Despite the available automated equipment, there still are several areas where manual labor is still often utilized in the bacon packaging process.
By automating these steps, meat processors can reduce labor costs as much as 90 per cent, eliminate repetitive motion injuries and increase throughput.
For example, when packaging bacon for retail after the L-board is inserted and folded over, a worker must often manually rotate the product so it enters the packaging machine at the proper orientation.
“Typically, sliced bacon is loaded onto L-boards in only one direction,” explains Martin.
“With most equipment that means someone has to manually rotate the product 90 degrees so it loads properly into the packaging machine.”
This is spurring the development of equipment solutions, including an automatic folder/turner model soon to be released by Packaging Progressions.
In many processing plants, the counting and stacking of lay-flat bacon into boxes is still performed manually as well.
Once the bacon is sliced and automatically positioned on each sheet, it must be stacked perfectly straight, front to back.
The process often requires several workers and is extremely taxing, both for workers and the bottom line.
Instead, automatic stackers can replace this manual step while eliminating the “bunching” often associated with “hand catch stacking.” To that end, high-speed models are capable of counting and auto stacking up to 120 sheets per minute.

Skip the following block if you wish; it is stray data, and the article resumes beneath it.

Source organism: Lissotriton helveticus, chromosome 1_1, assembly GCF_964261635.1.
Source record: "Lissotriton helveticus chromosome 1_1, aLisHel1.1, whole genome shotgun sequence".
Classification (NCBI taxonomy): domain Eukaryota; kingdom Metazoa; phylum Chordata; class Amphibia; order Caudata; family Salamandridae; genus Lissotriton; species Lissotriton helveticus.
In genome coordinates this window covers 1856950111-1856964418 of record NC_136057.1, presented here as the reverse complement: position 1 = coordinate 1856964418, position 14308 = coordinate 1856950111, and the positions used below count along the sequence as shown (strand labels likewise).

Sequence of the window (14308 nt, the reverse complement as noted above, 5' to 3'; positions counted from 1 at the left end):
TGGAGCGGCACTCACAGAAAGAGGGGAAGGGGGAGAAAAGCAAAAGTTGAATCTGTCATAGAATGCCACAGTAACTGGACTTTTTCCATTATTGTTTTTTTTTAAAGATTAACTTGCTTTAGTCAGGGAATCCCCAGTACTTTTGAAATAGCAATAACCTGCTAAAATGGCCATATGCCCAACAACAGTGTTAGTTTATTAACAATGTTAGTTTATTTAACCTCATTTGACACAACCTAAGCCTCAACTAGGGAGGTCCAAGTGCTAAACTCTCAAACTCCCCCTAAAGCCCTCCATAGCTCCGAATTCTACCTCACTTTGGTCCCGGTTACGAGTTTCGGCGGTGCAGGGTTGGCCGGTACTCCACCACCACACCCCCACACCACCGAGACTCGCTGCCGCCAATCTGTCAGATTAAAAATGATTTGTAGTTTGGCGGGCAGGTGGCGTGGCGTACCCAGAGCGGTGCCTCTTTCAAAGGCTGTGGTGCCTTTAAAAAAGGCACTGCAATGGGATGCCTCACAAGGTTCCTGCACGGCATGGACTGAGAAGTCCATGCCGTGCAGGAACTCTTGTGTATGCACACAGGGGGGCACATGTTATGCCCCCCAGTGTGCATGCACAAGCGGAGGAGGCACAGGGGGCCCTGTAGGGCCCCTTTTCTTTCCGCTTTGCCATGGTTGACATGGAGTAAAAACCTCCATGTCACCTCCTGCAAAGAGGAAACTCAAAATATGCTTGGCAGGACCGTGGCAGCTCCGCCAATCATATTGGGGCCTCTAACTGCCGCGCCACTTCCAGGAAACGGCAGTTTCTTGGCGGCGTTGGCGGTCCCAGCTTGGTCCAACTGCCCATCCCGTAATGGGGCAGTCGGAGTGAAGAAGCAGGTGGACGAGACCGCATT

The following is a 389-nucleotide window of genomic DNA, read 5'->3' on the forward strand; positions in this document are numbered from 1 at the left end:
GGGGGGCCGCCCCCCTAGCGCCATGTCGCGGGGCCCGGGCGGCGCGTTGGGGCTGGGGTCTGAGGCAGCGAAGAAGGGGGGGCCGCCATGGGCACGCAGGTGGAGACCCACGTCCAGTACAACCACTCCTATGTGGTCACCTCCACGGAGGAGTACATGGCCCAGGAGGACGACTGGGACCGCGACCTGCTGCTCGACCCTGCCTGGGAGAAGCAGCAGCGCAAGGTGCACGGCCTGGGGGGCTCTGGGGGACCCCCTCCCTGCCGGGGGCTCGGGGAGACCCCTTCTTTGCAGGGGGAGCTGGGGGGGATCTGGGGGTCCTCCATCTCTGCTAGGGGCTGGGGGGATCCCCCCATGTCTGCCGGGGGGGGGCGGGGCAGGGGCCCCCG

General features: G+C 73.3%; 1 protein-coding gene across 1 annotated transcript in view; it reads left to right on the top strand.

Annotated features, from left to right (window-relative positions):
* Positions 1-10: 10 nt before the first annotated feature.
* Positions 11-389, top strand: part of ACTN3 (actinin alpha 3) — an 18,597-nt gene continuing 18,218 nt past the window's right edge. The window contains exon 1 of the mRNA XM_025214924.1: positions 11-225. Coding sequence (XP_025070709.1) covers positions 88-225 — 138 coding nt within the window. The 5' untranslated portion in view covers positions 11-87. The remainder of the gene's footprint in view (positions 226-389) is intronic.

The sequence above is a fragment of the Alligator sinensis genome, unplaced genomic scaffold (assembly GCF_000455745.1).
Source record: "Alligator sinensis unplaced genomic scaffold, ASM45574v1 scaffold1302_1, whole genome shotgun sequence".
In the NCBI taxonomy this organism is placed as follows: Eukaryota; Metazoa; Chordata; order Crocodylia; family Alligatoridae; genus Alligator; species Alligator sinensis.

Whether to increase production rates or just to speed time to market, even seemingly “minor” design features or details can speed the process and reduce waste.
For example, interleavers can be programmed so paper or L-boards are only inserted when bacon is present, to reduce waste.
Downgrade diverters that works with most “vision” slicers can also be used to communicate with interleavers to hold off on sending paper and divert bacon scraps and other irregular slices so they are not combined with high quality cuts.
Integrated bar code scanners on the card dispenser ensure the right L-board is being dispensed so regular bacon is not being packaged as “low sodium bacon” inadvertently. This can prevent costly re-packaging and even product recalls.
According to Martin, even an established product like bacon can require an interleaver/stacking systems with minor design features or customizations to work properly between slicer and packaging equipment.
“If I buy an off-the-shelf board loader from a company, I have to use it ‘as is’,” explains Martin.
“The difference with a company like Packaging Progressions is they don’t just sell a piece of equipment—they sell a solution.
“I can tell them, ‘Here’s my slicer and here is my packaging machine. I need you to take the product from here to here.’
“And they design just what I need.”